Not long ago we sailed through one of the staples of our culture, the annual New Year's flood of top-10 lists. What does our interest in top-10s tell us about ourselves, and what is the gospel for listaholics?
When you think of top-10 lists today, you probably think of comedian David Letterman. His unique brand of top-10s obviously tell us we love to be entertained and to laugh, but I don't think Dave's lists reflect the usual sort of top-10s in our culture. His normally don't have a true sense of relative value between the 10 picks; Dave's lists are just a way of packaging 10 funny things on a topic with the funniest hopefully coming last.
For true top-10s I think of a radio disc jockey's weekly countdown of top hits. Many times when I was growing up, I laid in bed at night listening to the countdown of top songs of that week with a growing curiosity about which song would capture the prize. I really had a sense of increasing value as the countdown moved from 10 toward 1. The same sense of relative value is found in the end-of-the-year lists from critics of their 10 best books, movies, news stories, roller coasters, recipes.
Why do I read the top 10s? Because I don't have time or money for everything. Just as important, even if I had loads of time and money, I want to spend them on the best offerings, not waste them on what's mediocre. We read top-10s because we want the ultimate, the crème de la crème.
God's best is kept for last.
What does the gospel say to people who only want the best, who fear missing something better?
First, the sense we have that some things are better than others, some things have more value than others, is grounded in reality. Some things are more beautiful, interesting, enjoyable, tasty, insightful, creative than others. Life on earth is not meaningless. Humans are not merely the random result of molecules, chemistry, and chance evolution. A naturalistic worldview renders human life and judgment meaningless. Human appraisals of truth, beauty, goodness, and morality have a firm basis in reality, because our universe was created by a good, moral, and wise God who gives purpose and meaning to all created things. Because he made us in his image, we can make judgments about what things do and don't have value. As Paul writes, "Whatever is true, whatever is noble, whatever is right, whatever is pure, whatever is lovely, whatever is admirable—if anything is excellent or praiseworthy—think about such things" (Philippians 4:8).
Second, the deep yearning we have to experience the very best—focused now on things like the ultimate restaurant, the greatest concert—can be fulfilled. We were actually created to experience the best, because we were created to experience life with God. God is the ultimate good that all people are craving even though most don't know it. In their yearning for the highest good, most people search mistakenly down the path of created things like food, sex, and entertainment. While these created things are not wrong in themselves, they fall infinitely short of the ultimate life found only in our perfect, infinite, loving God. Jesus Christ said, "I have come that they may have life, and have it to the full" (John 10:10).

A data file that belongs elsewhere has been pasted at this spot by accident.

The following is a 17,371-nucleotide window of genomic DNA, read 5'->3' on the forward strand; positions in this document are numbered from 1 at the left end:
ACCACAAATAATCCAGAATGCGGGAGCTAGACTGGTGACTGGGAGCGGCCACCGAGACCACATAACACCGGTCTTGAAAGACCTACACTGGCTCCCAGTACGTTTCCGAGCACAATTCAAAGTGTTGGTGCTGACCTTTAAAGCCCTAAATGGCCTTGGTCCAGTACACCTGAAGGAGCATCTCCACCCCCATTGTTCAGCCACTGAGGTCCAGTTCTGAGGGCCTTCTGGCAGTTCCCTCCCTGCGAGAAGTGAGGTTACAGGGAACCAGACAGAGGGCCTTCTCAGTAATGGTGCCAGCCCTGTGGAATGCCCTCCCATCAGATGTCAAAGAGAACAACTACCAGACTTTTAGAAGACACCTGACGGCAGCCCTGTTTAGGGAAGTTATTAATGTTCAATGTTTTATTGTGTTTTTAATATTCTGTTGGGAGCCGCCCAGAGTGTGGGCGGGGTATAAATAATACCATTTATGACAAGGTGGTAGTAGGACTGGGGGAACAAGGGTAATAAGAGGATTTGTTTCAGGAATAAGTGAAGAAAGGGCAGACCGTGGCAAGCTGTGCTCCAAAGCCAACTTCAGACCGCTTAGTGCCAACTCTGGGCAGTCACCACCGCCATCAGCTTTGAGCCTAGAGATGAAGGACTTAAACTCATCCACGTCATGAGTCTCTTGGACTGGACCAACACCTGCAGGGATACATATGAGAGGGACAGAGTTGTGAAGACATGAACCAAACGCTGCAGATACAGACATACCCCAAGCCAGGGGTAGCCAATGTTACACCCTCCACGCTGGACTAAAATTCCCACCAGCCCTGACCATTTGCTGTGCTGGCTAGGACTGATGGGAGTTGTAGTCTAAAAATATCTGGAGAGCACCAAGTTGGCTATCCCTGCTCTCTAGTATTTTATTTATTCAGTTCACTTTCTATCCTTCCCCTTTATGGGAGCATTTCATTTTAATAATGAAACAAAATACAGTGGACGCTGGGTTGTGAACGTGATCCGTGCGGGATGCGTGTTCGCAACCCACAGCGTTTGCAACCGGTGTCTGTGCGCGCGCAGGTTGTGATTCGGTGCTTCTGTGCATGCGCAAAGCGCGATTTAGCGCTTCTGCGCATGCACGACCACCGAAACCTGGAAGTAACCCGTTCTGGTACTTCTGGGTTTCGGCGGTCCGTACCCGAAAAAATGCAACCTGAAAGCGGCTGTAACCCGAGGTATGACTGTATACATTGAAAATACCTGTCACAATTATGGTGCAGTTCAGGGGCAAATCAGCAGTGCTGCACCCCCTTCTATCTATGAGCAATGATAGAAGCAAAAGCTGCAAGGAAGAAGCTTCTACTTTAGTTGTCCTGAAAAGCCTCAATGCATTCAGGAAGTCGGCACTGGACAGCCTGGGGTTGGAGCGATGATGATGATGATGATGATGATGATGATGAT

Third, the good news of the gospel is we ourselves don't have to be the best. In a culture obsessed with the best, average people lose value. Top-10 lists reflect our competitive culture where winning is everything. A competitive world has few winners and many losers. Being the best, or at least ranking in the top 10, is important for our own self-respect. The good news of the gospel is we don't compete for God's love. God doesn't favor the top-10 "righteous" folks, or even the top 50 percent. Instead, God loves us freely through Jesus Christ whether we are winners or losers in the game of life, whether we are rich or poor, beautiful or homely, smart or dull, moral by human standards or morally messed up. God's grace comes to us based not on our merit but on his mercy through Jesus Christ his Son. Jesus said, "I have not come to call the righteous, but sinners" (Matthew 9:13).
Finally, the good news of God for a top-10 culture is that God's best is kept for last. Disk jockeys don't play the top song first and then work their way down, and neither does the Almighty. We've been trained by top-10 lists to want the best last, and that's just the way it's going to work with world history. History is moving toward a climax, for the kingdom of God is coming with a glory beyond our full imagining. The new creation will be a place of matchless beauty, peace, joy, and love. All those people who one day enter that kingdom will agree that God's New Creation is not an anticlimax, that God's best was worth staying up past our bedtime listening to more tunes for, that the last song has a great beat, an unforgettable melody, and the coolest lyrics ever.
Craig Brian Larson is the pastor of Lake Shore Church in Chicago and author and editor of numerous books, including The Art and Craft of Biblical Preaching (Zondervan). He blogs on Knowing God and His Ways at craigbrianlarson.com.